Picture this: It's Saturday morning, and you're scrolling through your Facebook news feed. There, amid your pals' baby pictures and funny videos, a new item pops up at the top of your feed — a one-day, 40 percent–off sale promoted by a big-name clothing retailer.
A quick search of that same company's Twitter feed yields a coupon giving you a $10 discount for every $25 spent in the store. On the way to cash in on this deal, you stop at a favorite coffee shop, check in on your smartphone with the popular Foursquare app and immediately get 10 percent off the next latte as a reward for your 10th check-in.
If you're over 50 and an Internet user, you are probably no stranger to Facebook — according to the Pew Research Center, 60 percent of adults 50 through 64, and 43 percent of those 65 or older, now use a social networking site. The average American over 50 spends nearly 2-1/2 hours per day on social media. As users flock to the new media, marketers follow, and companies are feverishly experimenting with ways to penetrate this vast ocean of potential customers. Brands and businesses sank nearly $5 billion into social media advertising in 2012 to help push their wares, promote sales and reach out to millions of consumers who've added social networks to their daily media diet. Little wonder that a 2012 study from marketing researchers posited that heavy social media use can inhibit self-control and encourage you to spend more money.
In other words, your virtual friends and followers can be the enemies of your pocketbook. But social media is also a powerful tool for saving: It facilitates the search for money-saving deals and frugal-living tips, because it harnesses the collective wisdom of a digitally networked world. You just need to:
1. Love the 'like'
What's with all those Facebook requests to "like" some store or product you've never heard of? Thanks to the "liking" habits of your social media pals, you've been caught up in a corporate charm offensive that might be worth a click. On Facebook, most retailers, whether they're physical stores or online hubs, have pages on which they post information about new products and sales. "Liking" a store or brand will keep you informed of coupons, clearances and buy-one-get-one deals, as when, in early October, clothing outlet Old Navy posted a 50 percent–off sale good for one day only on its Facebook page. In one study, 67 percent of customers said they'd be willing to "like" a store or brand page on Facebook in exchange for 25 percent savings.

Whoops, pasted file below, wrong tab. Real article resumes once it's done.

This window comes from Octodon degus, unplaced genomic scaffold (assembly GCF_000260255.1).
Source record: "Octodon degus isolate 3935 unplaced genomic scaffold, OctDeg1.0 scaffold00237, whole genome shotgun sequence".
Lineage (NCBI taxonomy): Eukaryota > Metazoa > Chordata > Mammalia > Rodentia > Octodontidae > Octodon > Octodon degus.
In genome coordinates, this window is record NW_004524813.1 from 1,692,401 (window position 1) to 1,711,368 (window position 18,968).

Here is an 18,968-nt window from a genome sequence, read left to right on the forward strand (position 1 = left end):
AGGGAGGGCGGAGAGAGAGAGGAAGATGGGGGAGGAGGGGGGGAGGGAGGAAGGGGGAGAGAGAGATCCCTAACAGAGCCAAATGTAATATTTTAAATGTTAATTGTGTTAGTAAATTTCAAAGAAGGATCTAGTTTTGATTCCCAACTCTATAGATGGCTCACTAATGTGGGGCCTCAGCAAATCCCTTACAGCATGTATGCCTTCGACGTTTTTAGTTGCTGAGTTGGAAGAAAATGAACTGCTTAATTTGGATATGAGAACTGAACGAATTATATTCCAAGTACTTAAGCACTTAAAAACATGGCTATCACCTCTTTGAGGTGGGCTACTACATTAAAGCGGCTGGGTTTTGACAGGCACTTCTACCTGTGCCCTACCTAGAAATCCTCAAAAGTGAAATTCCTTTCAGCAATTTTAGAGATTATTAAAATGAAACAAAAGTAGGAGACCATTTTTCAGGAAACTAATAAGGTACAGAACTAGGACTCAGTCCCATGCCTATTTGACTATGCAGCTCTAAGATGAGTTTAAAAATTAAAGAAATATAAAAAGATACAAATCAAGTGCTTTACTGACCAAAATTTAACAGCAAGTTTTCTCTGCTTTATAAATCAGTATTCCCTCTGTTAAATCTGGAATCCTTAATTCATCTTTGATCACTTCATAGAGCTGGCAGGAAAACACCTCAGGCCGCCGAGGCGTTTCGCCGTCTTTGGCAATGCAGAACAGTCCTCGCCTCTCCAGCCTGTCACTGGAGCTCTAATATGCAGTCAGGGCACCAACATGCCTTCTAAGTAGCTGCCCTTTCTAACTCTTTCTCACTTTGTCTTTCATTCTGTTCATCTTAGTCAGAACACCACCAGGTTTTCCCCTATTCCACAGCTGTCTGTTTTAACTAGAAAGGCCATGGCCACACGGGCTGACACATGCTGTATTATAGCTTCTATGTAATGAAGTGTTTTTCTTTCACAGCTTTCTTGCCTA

2. Tweet for dollars
Older users have been slower to adopt the microblogging service Twitter — why, after all, would a noncelebrity need to send thousands of strangers teeny 140-character messages several times a day? But think of Twitter as a constantly updating news ticker: The only information you see in your feed comes from the tweets of other users you follow. Follow money experts like @JeanChatzky and @JaneBryantQuinn to get their tips and advice. You can also follow brands and stores, which can pay off in unexpected ways. (Case in point: In September, retailer Lands' End gave away dress shirts to users who retweeted messages from its #MadeToWork campaign.)
3. Search and save
Specific information on Twitter is organized using hashtags (a keyword — or words — preceded by a "#" sign), and the search function is your best friend. Want the latest chatter on how to save money? Search topics such as #SavingMoney, #YourMoney, #Frugal and #Bargain. Hashtags are also used on the photo-sharing app Instagram, which is owned by Facebook, and on Pinterest, a virtual corkboard where users (a third of whom are 50 or older) post images of stuff they like. Pinterest is especially popular among women, who make up more than 70 percent of users, so expect to find an abundance of pages devoted to women's style, fashion, cooking and more. On Pinterest you build your personal corkboard around your interests; companies use it to create virtual storefronts to advertise their wares. Following the stores and brands you like can give you a jump on coupons and notifications of clearance events.